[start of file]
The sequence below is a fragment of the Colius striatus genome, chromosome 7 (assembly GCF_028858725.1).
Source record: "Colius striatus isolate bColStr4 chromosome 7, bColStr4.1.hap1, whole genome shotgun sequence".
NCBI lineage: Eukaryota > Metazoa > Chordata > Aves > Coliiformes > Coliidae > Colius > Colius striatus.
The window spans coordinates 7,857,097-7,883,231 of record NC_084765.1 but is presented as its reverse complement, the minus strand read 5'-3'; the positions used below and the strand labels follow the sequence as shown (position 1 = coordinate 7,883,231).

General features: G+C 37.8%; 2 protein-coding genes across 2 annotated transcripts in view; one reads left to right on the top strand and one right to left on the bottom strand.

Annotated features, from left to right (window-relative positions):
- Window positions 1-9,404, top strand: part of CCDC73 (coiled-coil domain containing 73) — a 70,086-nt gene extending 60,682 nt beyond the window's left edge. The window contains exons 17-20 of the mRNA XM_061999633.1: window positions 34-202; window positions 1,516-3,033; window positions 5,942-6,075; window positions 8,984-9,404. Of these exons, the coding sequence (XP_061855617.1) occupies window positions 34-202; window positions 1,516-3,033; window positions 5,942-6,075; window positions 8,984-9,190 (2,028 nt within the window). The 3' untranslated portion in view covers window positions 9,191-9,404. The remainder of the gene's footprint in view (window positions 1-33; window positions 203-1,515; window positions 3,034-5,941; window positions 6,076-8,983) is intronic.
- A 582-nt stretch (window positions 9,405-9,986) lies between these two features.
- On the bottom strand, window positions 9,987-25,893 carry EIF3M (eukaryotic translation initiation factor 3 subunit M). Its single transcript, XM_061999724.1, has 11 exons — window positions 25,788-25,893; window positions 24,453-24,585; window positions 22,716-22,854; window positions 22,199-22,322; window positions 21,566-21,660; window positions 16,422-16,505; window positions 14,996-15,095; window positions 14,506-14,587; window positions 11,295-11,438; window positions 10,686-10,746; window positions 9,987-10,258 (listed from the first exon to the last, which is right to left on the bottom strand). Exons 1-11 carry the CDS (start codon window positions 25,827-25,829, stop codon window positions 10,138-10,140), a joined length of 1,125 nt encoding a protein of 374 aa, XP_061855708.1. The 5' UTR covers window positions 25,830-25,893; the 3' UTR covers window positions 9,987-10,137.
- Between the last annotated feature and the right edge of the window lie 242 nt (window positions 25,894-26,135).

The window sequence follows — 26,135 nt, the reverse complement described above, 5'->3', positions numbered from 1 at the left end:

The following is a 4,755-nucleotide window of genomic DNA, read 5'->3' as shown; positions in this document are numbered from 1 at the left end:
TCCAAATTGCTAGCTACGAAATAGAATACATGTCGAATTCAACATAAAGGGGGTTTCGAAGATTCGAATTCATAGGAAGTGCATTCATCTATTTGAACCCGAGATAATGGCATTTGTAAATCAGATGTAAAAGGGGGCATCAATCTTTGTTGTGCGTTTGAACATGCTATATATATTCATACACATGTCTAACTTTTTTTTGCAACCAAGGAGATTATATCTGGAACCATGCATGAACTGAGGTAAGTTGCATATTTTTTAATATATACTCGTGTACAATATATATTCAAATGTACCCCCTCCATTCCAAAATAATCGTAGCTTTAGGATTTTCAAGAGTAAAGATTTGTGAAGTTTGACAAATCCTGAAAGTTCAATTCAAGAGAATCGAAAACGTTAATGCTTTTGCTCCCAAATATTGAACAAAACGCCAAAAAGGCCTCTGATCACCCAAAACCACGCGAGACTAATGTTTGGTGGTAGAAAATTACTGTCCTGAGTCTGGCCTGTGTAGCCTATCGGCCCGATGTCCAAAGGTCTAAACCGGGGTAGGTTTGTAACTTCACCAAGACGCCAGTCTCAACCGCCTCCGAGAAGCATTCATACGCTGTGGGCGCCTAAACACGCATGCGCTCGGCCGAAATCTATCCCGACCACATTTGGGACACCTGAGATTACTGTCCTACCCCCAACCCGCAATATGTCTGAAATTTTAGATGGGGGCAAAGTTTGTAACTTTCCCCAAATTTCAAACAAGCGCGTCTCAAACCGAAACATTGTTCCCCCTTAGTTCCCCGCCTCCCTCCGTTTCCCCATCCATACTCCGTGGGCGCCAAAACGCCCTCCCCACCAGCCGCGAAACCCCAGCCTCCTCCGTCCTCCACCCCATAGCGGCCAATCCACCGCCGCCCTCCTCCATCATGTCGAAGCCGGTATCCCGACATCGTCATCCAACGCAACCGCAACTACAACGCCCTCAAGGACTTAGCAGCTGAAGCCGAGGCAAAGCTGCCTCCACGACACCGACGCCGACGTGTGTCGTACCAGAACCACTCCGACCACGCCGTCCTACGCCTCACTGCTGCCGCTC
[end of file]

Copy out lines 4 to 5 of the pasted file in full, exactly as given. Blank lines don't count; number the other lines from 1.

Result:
The window spans coordinates 7,857,097-7,883,231 of record NC_084765.1 but is presented as its reverse complement, the minus strand read 5'-3'; the positions used below and the strand labels follow the sequence as shown (position 1 = coordinate 7,883,231).

General features: G+C 37.8%; 2 protein-coding genes across 2 annotated transcripts in view; one reads left to right on the top strand and one right to left on the bottom strand.